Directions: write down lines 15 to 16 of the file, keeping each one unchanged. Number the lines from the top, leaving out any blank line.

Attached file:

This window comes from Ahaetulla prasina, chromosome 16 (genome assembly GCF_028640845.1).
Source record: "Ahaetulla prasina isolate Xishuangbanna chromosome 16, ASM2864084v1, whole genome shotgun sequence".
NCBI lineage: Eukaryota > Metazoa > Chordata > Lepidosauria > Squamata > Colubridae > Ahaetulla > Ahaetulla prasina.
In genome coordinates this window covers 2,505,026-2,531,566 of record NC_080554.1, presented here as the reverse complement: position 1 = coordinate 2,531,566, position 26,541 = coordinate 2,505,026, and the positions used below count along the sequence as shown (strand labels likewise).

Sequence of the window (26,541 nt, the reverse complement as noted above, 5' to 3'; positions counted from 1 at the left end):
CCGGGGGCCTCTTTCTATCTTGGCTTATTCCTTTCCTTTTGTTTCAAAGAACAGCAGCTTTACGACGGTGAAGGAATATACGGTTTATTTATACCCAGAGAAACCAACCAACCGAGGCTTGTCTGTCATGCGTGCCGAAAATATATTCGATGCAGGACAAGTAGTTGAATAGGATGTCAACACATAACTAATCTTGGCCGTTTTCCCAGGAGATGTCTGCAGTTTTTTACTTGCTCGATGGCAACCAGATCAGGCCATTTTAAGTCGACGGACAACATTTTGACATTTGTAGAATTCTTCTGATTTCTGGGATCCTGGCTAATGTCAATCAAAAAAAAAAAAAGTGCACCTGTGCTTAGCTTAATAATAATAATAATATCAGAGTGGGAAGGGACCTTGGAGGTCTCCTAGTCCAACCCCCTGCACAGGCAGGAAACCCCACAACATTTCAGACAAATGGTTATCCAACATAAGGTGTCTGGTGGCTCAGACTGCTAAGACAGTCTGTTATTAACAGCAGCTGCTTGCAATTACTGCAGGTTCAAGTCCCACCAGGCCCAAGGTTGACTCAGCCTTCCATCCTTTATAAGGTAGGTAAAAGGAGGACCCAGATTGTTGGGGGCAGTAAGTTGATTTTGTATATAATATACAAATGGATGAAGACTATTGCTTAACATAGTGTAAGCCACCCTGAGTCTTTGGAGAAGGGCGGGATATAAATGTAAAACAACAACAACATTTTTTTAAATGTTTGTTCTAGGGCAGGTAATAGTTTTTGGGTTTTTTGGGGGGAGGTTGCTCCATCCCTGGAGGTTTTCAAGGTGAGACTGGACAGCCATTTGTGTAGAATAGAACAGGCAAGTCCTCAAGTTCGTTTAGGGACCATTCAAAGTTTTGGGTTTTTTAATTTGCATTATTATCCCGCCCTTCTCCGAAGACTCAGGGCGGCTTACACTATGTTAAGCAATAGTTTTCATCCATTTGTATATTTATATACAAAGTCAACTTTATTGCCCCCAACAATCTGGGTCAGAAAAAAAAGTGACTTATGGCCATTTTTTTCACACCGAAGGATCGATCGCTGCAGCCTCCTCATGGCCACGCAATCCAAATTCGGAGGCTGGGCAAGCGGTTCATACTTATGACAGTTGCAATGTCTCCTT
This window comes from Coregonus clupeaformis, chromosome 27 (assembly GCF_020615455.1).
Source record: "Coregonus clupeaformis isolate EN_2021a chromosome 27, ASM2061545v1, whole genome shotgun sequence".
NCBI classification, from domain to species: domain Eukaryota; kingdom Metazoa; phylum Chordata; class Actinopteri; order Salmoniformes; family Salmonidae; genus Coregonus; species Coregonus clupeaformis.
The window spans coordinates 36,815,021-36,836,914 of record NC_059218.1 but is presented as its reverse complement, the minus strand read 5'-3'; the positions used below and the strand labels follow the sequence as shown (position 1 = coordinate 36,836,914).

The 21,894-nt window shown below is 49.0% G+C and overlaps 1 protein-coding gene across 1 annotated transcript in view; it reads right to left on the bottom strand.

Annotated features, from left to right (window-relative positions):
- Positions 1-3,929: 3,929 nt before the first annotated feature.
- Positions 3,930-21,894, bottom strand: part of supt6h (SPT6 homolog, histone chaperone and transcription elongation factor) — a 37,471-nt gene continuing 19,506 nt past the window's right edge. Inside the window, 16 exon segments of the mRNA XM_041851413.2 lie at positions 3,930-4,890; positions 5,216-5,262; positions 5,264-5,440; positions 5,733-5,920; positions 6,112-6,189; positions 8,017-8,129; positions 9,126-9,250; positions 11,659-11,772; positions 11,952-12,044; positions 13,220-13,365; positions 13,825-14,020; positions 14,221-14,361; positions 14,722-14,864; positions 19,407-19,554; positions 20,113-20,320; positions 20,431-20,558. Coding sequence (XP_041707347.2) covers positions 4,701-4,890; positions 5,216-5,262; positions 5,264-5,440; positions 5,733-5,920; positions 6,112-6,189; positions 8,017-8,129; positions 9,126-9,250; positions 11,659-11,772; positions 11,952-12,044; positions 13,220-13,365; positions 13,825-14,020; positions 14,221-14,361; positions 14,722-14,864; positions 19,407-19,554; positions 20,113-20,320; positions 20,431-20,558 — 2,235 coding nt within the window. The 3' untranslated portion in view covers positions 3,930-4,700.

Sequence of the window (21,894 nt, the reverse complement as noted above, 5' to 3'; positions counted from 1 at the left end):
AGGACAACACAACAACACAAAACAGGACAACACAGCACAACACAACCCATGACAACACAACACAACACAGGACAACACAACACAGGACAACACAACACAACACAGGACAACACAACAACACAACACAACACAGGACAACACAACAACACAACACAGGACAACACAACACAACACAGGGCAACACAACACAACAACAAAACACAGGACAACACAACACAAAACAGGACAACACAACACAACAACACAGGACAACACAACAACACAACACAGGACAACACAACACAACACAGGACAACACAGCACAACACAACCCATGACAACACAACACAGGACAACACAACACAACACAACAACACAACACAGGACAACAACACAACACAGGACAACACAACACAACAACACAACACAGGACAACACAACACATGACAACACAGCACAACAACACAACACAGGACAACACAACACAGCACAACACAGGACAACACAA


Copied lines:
Sequence of the window (21,894 nt, the reverse complement as noted above, 5' to 3'; positions counted from 1 at the left end):
AGGACAACACAACAACACAAAACAGGACAACACAGCACAACACAACCCATGACAACACAACACAACACAGGACAACACAACACAGGACAACACAACACAACACAGGACAACACAACAACACAACACAACACAGGACAACACAACAACACAACACAGGACAACACAACACAACACAGGGCAACACAACACAACAACAAAACACAGGACAACACAACACAAAACAGGACAACACAACACAACAACACAGGACAACACAACAACACAACACAGGACAACACAACACAACACAGGACAACACAGCACAACACAACCCATGACAACACAACACAGGACAACACAACACAACACAACAACACAACACAGGACAACAACACAACACAGGACAACACAACACAACAACACAACACAGGACAACACAACACATGACAACACAGCACAACAACACAACACAGGACAACACAACACAGCACAACACAGGACAACACAA